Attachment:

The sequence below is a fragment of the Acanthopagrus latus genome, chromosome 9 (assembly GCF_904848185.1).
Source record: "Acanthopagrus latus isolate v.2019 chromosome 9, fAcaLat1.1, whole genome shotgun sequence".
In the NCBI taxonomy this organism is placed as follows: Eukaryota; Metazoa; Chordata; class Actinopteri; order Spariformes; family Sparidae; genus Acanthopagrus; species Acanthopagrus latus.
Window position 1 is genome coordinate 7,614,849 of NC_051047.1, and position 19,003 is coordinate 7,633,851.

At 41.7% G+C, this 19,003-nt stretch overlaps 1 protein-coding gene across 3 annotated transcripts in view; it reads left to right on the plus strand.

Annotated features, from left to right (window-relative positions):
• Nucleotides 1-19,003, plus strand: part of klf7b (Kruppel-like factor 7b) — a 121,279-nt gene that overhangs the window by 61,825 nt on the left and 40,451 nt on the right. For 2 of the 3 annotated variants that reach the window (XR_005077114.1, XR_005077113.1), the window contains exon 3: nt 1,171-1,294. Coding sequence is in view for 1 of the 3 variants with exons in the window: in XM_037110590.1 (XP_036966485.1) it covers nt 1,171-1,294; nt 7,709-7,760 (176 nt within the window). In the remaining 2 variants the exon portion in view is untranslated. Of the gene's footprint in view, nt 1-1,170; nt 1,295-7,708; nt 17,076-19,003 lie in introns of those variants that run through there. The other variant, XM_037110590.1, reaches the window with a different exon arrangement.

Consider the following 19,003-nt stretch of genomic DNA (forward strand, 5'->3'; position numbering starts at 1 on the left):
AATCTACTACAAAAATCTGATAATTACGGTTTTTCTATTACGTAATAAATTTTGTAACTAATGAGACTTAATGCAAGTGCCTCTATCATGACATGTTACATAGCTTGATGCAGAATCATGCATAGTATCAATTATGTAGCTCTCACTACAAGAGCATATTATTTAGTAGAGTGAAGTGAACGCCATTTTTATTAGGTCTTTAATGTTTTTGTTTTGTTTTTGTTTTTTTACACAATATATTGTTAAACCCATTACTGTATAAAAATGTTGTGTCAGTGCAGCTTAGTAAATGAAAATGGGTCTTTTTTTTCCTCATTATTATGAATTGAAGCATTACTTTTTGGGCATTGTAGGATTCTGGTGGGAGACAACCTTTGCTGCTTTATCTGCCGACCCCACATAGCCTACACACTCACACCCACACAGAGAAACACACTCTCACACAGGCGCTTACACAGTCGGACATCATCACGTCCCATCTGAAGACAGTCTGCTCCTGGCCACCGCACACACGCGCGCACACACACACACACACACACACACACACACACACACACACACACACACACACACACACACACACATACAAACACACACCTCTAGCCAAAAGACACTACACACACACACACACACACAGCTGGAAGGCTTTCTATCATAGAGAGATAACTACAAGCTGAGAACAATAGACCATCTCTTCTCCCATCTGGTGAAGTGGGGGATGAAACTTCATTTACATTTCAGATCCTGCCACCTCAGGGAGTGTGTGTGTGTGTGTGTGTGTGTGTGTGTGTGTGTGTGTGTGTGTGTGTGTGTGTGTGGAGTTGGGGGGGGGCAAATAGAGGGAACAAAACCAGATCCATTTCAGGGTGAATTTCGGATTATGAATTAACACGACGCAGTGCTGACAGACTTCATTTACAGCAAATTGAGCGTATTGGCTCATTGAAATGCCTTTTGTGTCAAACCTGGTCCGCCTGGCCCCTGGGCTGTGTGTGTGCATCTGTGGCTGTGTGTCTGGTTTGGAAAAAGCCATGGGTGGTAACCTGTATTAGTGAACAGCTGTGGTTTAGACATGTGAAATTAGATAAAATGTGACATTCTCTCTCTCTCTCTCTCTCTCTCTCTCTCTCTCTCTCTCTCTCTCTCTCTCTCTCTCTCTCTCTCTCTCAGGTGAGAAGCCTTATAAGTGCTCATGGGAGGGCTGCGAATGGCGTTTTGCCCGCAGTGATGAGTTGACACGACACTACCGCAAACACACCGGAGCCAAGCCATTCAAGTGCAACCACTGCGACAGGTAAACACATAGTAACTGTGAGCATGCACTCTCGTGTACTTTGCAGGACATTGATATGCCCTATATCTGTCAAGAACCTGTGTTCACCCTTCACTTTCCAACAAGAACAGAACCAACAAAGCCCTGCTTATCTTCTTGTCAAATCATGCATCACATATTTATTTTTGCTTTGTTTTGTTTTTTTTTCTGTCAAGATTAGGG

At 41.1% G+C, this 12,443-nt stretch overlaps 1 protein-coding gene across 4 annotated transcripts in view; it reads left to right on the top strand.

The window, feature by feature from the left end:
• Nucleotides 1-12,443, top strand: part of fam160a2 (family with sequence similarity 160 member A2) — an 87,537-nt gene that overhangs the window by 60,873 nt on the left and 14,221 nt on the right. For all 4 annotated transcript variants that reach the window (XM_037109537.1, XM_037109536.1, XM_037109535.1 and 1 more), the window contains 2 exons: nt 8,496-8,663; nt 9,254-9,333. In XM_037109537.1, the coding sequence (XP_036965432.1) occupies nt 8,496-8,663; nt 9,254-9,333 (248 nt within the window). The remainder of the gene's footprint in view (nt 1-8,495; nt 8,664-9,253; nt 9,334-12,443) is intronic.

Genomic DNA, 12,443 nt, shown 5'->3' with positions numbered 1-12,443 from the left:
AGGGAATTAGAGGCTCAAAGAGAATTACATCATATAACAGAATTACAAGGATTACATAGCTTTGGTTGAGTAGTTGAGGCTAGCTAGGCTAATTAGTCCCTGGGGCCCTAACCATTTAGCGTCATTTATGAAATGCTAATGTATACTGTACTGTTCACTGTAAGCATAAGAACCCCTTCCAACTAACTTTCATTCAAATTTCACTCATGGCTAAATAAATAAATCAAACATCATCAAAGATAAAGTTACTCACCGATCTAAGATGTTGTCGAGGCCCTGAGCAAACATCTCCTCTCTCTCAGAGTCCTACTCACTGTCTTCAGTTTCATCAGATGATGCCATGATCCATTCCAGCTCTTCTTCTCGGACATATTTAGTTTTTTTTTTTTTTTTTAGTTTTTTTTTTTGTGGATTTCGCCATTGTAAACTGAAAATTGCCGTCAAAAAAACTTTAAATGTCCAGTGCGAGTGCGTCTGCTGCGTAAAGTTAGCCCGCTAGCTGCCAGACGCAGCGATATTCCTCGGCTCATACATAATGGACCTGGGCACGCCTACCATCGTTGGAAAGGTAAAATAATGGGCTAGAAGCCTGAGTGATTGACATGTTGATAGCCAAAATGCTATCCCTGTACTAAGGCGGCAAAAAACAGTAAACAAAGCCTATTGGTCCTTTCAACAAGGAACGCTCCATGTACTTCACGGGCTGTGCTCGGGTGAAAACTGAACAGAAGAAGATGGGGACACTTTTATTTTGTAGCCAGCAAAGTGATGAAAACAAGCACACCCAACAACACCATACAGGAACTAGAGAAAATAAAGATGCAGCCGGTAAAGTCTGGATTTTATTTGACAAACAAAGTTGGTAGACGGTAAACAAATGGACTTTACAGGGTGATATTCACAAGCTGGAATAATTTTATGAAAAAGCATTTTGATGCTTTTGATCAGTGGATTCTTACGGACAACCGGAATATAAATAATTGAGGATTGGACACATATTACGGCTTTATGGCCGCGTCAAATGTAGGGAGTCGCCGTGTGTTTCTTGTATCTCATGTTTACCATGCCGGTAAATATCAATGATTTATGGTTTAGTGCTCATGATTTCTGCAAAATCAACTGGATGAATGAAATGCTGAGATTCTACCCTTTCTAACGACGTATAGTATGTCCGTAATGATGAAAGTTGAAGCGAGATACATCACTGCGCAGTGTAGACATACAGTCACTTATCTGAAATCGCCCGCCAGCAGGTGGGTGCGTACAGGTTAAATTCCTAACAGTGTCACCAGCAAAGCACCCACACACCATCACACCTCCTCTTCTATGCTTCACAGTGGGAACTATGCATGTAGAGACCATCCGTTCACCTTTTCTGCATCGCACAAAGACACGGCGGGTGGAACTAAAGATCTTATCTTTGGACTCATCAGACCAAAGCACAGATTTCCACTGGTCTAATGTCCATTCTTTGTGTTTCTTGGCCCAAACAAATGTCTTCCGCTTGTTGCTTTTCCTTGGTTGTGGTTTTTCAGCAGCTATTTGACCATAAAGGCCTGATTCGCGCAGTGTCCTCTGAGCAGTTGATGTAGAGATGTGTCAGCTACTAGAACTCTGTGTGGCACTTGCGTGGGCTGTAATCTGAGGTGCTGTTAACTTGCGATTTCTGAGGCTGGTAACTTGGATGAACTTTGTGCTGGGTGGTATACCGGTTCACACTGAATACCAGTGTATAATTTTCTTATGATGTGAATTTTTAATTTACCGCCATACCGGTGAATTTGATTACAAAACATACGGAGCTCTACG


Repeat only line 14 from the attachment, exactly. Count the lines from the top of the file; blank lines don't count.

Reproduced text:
AGGGAATTAGAGGCTCAAAGAGAATTACATCATATAACAGAATTACAAGGATTACATAGCTTTGGTTGAGTAGTTGAGGCTAGCTAGGCTAATTAGTCCCTGGGGCCCTAACCATTTAGCGTCATTTATGAAATGCTAATGTATACTGTACTGTTCACTGTAAGCATAAGAACCCCTTCCAACTAACTTTCATTCAAATTTCACTCATGGCTAAATAAATAAATCAAACATCATCAAAGATAAAGTTACTCACCGATCTAAGATGTTGTCGAGGCCCTGAGCAAACATCTCCTCTCTCTCAGAGTCCTACTCACTGTCTTCAGTTTCATCAGATGATGCCATGATCCATTCCAGCTCTTCTTCTCGGACATATTTAGTTTTTTTTTTTTTTTTTAGTTTTTTTTTTTGTGGATTTCGCCATTGTAAACTGAAAATTGCCGTCAAAAAAACTTTAAATGTCCAGTGCGAGTGCGTCTGCTGCGTAAAGTTAGCCCGCTAGCTGCCAGACGCAGCGATATTCCTCGGCTCATACATAATGGACCTGGGCACGCCTACCATCGTTGGAAAGGTAAAATAATGGGCTAGAAGCCTGAGTGATTGACATGTTGATAGCCAAAATGCTATCCCTGTACTAAGGCGGCAAAAAACAGTAAACAAAGCCTATTGGTCCTTTCAACAAGGAACGCTCCATGTACTTCACGGGCTGTGCTCGGGTGAAAACTGAACAGAAGAAGATGGGGACACTTTTATTTTGTAGCCAGCAAAGTGATGAAAACAAGCACACCCAACAACACCATACAGGAACTAGAGAAAATAAAGATGCAGCCGGTAAAGTCTGGATTTTATTTGACAAACAAAGTTGGTAGACGGTAAACAAATGGACTTTACAGGGTGATATTCACAAGCTGGAATAATTTTATGAAAAAGCATTTTGATGCTTTTGATCAGTGGATTCTTACGGACAACCGGAATATAAATAATTGAGGATTGGACACATATTACGGCTTTATGGCCGCGTCAAATGTAGGGAGTCGCCGTGTGTTTCTTGTATCTCATGTTTACCATGCCGGTAAATATCAATGATTTATGGTTTAGTGCTCATGATTTCTGCAAAATCAACTGGATGAATGAAATGCTGAGATTCTACCCTTTCTAACGACGTATAGTATGTCCGTAATGATGAAAGTTGAAGCGAGATACATCACTGCGCAGTGTAGACATACAGTCACTTATCTGAAATCGCCCGCCAGCAGGTGGGTGCGTACAGGTTAAATTCCTAACAGTGTCACCAGCAAAGCACCCACACACCATCACACCTCCTCTTCTATGCTTCACAGTGGGAACTATGCATGTAGAGACCATCCGTTCACCTTTTCTGCATCGCACAAAGACACGGCGGGTGGAACTAAAGATCTTATCTTTGGACTCATCAGACCAAAGCACAGATTTCCACTGGTCTAATGTCCATTCTTTGTGTTTCTTGGCCCAAACAAATGTCTTCCGCTTGTTGCTTTTCCTTGGTTGTGGTTTTTCAGCAGCTATTTGACCATAAAGGCCTGATTCGCGCAGTGTCCTCTGAGCAGTTGATGTAGAGATGTGTCAGCTACTAGAACTCTGTGTGGCACTTGCGTGGGCTGTAATCTGAGGTGCTGTTAACTTGCGATTTCTGAGGCTGGTAACTTGGATGAACTTTGTGCTGGGTGGTATACCGGTTCACACTGAATACCAGTGTATAATTTTCTTATGATGTGAATTTTTAATTTACCGCCATACCGGTGAATTTGATTACAAAACATACGGAGCTCTACG